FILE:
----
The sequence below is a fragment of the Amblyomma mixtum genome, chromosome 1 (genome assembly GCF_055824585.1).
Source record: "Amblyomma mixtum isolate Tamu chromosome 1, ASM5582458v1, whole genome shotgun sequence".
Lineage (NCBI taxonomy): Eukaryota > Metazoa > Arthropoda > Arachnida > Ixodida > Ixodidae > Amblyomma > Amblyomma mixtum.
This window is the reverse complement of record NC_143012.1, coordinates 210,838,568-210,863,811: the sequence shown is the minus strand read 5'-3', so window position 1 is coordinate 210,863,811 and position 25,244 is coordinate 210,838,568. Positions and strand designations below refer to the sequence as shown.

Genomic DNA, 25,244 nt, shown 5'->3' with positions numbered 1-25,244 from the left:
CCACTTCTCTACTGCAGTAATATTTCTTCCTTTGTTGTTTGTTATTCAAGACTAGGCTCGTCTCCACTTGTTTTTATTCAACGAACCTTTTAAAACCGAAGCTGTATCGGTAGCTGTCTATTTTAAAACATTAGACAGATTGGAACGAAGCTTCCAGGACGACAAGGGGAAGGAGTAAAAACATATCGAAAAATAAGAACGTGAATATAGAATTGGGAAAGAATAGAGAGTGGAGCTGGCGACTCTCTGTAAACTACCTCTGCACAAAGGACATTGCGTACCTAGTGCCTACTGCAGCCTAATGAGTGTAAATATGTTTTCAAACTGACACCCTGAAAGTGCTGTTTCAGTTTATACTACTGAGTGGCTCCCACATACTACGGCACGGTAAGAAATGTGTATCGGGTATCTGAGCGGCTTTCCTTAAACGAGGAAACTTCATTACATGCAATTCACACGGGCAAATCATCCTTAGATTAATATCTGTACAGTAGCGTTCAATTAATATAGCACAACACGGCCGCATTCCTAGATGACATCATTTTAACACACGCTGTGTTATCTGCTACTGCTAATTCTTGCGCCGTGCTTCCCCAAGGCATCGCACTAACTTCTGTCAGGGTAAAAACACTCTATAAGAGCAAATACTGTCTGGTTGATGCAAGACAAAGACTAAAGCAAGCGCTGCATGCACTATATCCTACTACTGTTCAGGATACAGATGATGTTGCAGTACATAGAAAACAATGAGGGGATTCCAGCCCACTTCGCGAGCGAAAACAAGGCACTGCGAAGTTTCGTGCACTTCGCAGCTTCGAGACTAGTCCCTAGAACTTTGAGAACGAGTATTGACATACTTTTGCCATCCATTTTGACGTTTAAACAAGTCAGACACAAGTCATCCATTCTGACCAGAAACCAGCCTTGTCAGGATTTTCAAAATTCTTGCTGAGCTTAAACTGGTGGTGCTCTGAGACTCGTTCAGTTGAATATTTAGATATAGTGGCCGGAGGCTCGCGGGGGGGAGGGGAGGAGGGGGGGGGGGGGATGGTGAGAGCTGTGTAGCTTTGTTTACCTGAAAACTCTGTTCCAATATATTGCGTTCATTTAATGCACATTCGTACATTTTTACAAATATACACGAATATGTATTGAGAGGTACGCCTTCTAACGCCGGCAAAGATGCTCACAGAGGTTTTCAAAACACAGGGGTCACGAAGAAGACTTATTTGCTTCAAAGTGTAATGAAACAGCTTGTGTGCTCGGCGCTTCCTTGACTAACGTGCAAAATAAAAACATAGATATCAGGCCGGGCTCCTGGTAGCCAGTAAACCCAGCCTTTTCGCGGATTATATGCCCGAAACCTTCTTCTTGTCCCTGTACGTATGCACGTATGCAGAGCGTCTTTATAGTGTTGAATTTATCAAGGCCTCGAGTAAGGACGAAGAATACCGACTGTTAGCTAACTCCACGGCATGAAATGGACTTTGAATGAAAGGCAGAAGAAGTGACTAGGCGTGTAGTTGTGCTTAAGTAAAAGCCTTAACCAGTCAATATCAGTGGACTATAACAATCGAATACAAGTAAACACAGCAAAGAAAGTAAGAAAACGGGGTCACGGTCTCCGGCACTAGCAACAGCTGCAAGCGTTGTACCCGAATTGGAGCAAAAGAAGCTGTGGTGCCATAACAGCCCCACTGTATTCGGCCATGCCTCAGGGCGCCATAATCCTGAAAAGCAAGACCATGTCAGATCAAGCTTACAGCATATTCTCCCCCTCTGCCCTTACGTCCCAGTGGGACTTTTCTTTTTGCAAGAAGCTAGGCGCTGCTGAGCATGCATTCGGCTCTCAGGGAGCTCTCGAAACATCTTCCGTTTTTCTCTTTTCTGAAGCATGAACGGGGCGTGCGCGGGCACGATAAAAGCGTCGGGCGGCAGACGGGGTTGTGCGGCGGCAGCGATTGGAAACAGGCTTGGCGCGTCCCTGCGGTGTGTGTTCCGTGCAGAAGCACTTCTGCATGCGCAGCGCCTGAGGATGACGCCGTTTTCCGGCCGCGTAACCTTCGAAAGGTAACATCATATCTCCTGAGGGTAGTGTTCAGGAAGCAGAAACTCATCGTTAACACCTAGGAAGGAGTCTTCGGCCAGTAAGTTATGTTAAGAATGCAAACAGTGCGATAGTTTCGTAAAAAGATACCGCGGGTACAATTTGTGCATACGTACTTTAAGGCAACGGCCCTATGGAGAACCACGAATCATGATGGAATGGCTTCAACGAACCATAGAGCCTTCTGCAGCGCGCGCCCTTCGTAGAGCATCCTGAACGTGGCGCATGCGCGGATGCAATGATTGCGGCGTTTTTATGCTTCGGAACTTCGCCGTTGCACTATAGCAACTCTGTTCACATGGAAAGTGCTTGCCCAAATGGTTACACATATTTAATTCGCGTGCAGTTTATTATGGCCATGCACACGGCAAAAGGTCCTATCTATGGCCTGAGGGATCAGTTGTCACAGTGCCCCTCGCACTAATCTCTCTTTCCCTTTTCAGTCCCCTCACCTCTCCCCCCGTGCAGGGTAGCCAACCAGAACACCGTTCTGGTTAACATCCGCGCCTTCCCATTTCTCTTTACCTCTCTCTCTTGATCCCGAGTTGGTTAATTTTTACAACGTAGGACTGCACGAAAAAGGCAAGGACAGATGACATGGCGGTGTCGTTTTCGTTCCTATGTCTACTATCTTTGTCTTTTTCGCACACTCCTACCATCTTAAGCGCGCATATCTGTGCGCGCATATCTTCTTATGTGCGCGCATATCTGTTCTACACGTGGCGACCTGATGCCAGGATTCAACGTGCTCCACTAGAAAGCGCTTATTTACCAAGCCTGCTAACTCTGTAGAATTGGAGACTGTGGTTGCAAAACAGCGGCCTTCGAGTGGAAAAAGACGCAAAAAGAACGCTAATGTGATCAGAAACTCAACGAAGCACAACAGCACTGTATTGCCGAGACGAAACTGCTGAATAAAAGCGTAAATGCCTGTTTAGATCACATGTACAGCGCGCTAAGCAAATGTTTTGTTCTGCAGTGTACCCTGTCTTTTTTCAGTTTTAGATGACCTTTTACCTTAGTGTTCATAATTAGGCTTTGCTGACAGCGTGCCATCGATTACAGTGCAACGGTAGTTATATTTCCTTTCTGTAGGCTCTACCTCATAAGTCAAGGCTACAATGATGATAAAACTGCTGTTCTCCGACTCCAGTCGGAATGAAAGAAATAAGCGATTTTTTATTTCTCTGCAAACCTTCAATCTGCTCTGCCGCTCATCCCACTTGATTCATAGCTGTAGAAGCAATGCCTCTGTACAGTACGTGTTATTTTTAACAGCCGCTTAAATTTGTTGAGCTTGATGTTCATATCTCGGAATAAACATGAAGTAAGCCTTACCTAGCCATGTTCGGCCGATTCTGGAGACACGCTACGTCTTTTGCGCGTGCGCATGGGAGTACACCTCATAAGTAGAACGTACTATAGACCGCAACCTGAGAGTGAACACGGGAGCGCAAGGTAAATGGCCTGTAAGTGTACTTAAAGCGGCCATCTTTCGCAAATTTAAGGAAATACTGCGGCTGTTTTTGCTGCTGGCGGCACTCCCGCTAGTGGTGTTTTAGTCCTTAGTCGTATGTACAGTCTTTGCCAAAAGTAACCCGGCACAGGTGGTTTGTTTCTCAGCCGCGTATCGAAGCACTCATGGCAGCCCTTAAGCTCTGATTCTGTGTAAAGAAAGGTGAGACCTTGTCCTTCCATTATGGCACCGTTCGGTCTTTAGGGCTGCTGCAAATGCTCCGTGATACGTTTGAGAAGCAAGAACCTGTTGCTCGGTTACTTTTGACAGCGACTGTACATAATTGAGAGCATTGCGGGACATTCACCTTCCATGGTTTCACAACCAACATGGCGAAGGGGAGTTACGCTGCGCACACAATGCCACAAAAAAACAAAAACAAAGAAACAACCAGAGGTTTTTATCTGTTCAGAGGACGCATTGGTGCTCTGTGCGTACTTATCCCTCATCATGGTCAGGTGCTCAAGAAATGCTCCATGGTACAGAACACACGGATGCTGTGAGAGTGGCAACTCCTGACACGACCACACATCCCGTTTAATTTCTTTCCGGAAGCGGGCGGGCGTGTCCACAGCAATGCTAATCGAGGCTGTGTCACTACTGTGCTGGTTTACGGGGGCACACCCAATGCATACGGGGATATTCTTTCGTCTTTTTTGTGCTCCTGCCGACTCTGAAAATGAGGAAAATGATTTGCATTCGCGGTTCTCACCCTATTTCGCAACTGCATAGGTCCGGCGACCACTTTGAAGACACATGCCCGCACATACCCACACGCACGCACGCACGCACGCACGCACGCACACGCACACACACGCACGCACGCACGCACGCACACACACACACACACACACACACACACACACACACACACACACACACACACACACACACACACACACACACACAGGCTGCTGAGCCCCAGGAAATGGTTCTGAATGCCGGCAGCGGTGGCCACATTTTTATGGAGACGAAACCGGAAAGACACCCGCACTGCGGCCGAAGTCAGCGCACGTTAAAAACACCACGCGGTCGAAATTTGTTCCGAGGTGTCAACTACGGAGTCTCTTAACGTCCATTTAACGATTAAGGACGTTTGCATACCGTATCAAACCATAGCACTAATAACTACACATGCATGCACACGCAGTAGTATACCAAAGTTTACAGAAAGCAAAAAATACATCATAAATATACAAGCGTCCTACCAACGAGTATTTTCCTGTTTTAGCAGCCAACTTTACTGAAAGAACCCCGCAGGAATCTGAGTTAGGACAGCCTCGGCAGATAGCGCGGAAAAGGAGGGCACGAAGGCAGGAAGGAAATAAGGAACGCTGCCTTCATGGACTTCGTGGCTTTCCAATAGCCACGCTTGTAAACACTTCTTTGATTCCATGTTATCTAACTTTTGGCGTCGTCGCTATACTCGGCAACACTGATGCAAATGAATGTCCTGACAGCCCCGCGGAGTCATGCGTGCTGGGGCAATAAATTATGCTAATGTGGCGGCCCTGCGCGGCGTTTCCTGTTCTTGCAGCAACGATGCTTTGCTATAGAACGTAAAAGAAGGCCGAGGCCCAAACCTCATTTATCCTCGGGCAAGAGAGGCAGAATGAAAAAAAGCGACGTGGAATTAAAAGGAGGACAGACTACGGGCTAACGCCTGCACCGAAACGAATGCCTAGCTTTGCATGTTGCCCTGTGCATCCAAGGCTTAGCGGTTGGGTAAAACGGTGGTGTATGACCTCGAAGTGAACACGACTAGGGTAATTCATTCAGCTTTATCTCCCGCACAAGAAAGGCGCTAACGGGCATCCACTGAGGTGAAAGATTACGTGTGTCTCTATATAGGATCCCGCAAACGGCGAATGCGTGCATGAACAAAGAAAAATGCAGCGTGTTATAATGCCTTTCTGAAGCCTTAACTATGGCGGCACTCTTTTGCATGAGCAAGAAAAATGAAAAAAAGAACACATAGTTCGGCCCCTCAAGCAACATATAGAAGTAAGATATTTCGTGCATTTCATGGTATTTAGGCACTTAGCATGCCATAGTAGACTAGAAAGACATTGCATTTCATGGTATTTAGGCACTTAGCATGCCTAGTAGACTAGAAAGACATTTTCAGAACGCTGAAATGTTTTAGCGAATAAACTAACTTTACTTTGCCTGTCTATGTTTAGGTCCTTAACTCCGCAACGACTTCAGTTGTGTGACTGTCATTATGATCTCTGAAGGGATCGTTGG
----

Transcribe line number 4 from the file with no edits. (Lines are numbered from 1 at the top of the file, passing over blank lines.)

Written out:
This window is the reverse complement of record NC_143012.1, coordinates 210,838,568-210,863,811: the sequence shown is the minus strand read 5'-3', so window position 1 is coordinate 210,863,811 and position 25,244 is coordinate 210,838,568. Positions and strand designations below refer to the sequence as shown.